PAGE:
Colon resection using the daVinci surgical robot | by Debra Melani

da Vinci robotic arm

Posted on Thu, Jan 31, 2013

Performed by Dr. David Longcope of Rose Medical Center, Denver

Colon resection: Generally involves removing damaged or diseased portions of the bowel and then reattaching the remaining bowel for a return to normal function.

Of note: Dr. Longcope was the first board-certified colorectal surgeon in Colorado to use the da Vinci system for this surgery.

Dr. David Longcope


Dr. David Longcope

Benefits: Open colon resections require a large (9-inch-plus) vertical incision and manipulation and stretching of internal organs and tissues. The da Vinci allows for improved dexterity for working in tighter places, such as the pelvic area, and provides better, 3-D view of the blood vessels, allowing for more precision when reattaching the bowel. This allows for a quicker return to normal diet and to normal bowel function, which results in shorter hospital stays.

Since 2002, when HealthONE hospitals became the first in the Rocky Mountain Region to introduce the da Vinci® Robotic System into the operating room, thousands of patients have benefited from the most-advanced laparoscopic surgery available today. Although the four-armed surgical robot never fulfilled its original intent — providing remote battlefield surgery for the Army in the late 1980s — it has done everything from removing cancerous prostates and kidneys to repairing heart valves and prolapsed uteruses, all while putting patients back on their feet more quickly than traditional surgeries. HealthONE continues to lead the Denver area into the robotic era, with the recent debut in bariatric, as well as colorectal, surgeries.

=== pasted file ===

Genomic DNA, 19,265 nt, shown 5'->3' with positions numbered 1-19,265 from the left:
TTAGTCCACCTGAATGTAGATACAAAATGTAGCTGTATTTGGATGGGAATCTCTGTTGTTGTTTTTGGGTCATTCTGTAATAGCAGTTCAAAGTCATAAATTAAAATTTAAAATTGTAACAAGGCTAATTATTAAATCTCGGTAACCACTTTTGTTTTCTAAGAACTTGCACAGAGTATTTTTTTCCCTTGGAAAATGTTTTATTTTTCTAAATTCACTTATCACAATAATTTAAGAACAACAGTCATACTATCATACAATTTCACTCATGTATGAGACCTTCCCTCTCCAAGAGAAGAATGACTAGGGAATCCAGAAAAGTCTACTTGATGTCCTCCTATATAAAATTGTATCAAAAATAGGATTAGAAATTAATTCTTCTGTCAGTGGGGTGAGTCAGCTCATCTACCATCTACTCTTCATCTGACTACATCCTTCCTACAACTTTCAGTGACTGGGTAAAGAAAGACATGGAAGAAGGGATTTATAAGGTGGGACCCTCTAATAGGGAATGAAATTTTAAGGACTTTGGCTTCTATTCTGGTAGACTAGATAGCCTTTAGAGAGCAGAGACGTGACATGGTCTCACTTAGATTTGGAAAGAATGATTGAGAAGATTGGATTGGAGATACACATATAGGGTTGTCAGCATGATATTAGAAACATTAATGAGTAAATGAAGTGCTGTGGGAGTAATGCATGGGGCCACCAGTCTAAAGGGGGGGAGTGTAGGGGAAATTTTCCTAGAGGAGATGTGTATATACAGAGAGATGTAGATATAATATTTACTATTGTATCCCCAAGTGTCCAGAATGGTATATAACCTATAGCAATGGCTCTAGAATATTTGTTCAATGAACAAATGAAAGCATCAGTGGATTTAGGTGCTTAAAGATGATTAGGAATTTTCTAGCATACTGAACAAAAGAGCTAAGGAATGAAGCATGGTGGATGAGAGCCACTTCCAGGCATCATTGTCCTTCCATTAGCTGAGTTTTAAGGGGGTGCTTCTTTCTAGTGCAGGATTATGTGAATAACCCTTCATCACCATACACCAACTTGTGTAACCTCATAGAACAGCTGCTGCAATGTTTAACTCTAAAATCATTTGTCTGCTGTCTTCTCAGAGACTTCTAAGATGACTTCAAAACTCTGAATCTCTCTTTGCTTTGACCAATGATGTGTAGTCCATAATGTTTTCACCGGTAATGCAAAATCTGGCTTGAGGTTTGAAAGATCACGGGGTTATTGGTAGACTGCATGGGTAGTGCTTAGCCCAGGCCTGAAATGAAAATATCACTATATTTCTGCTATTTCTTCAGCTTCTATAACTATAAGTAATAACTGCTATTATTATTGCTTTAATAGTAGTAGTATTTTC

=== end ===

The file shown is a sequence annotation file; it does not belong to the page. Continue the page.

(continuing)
Although surgeons are still in control with da Vinci®, they sit at a console a few feet away from the patient, peering through a high-definition, 3-D, viewing system. Looking more like a teen playing a video game than a doctor performing surgery, the surgeon uses hand controls to manipulate the robotic arms, which are inserted strategically in the patient through small (less than half inch) incisions and mimic the surgeon’s motions, but on a much more minute scale. Superb range-of-motion, coupled with a magnified vision system that surgeons say gives the illusion of being inside the patient, can lead to excellent outcomes with less risk of blood loss, infections, scarring and other serious complications.

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Comments
  1. Braden Bills says:

    It’s interesting that surgery can be performed with robots. It makes that they would want to do that! A specially crafted piece of robotics would have a much higher range of motion compared to a normal person.

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